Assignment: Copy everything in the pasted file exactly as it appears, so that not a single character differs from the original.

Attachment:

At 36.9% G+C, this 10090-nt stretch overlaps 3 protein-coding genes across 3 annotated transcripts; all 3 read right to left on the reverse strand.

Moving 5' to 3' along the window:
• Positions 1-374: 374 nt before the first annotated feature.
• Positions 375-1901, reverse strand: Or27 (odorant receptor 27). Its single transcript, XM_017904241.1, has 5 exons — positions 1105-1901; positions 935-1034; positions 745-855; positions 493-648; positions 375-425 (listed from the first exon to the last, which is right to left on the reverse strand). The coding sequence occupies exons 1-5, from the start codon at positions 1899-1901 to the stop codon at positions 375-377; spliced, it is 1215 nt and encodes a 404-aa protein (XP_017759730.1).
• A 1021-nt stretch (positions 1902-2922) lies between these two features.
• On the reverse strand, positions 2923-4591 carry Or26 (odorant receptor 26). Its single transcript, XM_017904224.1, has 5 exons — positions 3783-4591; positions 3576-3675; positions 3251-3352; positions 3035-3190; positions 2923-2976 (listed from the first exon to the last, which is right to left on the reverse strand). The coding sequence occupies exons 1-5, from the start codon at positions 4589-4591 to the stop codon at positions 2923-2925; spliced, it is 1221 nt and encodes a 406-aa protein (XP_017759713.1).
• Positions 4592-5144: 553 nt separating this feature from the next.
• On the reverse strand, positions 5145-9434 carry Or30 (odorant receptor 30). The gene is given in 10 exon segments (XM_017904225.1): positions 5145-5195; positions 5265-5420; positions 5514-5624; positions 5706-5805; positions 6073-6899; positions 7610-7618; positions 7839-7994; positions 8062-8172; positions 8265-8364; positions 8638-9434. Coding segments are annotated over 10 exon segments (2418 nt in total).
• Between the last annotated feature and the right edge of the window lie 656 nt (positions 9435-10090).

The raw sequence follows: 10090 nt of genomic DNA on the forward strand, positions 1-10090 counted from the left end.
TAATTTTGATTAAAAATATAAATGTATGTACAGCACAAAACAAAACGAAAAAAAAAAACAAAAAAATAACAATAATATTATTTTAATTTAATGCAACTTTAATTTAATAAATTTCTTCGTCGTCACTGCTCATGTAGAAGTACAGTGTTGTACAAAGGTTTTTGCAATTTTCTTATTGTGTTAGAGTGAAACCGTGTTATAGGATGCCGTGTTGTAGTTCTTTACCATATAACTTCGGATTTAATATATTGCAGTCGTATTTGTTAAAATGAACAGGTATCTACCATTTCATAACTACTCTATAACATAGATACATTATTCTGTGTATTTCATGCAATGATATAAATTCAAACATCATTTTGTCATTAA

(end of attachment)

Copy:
At 36.9% G+C, this 10090-nt stretch overlaps 3 protein-coding genes across 3 annotated transcripts; all 3 read right to left on the reverse strand.

Moving 5' to 3' along the window:
• Positions 1-374: 374 nt before the first annotated feature.
• Positions 375-1901, reverse strand: Or27 (odorant receptor 27). Its single transcript, XM_017904241.1, has 5 exons — positions 1105-1901; positions 935-1034; positions 745-855; positions 493-648; positions 375-425 (listed from the first exon to the last, which is right to left on the reverse strand). The coding sequence occupies exons 1-5, from the start codon at positions 1899-1901 to the stop codon at positions 375-377; spliced, it is 1215 nt and encodes a 404-aa protein (XP_017759730.1).
• A 1021-nt stretch (positions 1902-2922) lies between these two features.
• On the reverse strand, positions 2923-4591 carry Or26 (odorant receptor 26). Its single transcript, XM_017904224.1, has 5 exons — positions 3783-4591; positions 3576-3675; positions 3251-3352; positions 3035-3190; positions 2923-2976 (listed from the first exon to the last, which is right to left on the reverse strand). The coding sequence occupies exons 1-5, from the start codon at positions 4589-4591 to the stop codon at positions 2923-2925; spliced, it is 1221 nt and encodes a 406-aa protein (XP_017759713.1).
• Positions 4592-5144: 553 nt separating this feature from the next.
• On the reverse strand, positions 5145-9434 carry Or30 (odorant receptor 30). The gene is given in 10 exon segments (XM_017904225.1): positions 5145-5195; positions 5265-5420; positions 5514-5624; positions 5706-5805; positions 6073-6899; positions 7610-7618; positions 7839-7994; positions 8062-8172; positions 8265-8364; positions 8638-9434. Coding segments are annotated over 10 exon segments (2418 nt in total).
• Between the last annotated feature and the right edge of the window lie 656 nt (positions 9435-10090).

The raw sequence follows: 10090 nt of genomic DNA on the forward strand, positions 1-10090 counted from the left end.
TAATTTTGATTAAAAATATAAATGTATGTACAGCACAAAACAAAACGAAAAAAAAAAACAAAAAAATAACAATAATATTATTTTAATTTAATGCAACTTTAATTTAATAAATTTCTTCGTCGTCACTGCTCATGTAGAAGTACAGTGTTGTACAAAGGTTTTTGCAATTTTCTTATTGTGTTAGAGTGAAACCGTGTTATAGGATGCCGTGTTGTAGTTCTTTACCATATAACTTCGGATTTAATATATTGCAGTCGTATTTGTTAAAATGAACAGGTATCTACCATTTCATAACTACTCTATAACATAGATACATTATTCTGTGTATTTCATGCAATGATATAAATTCAAACATCATTTTGTCATTAA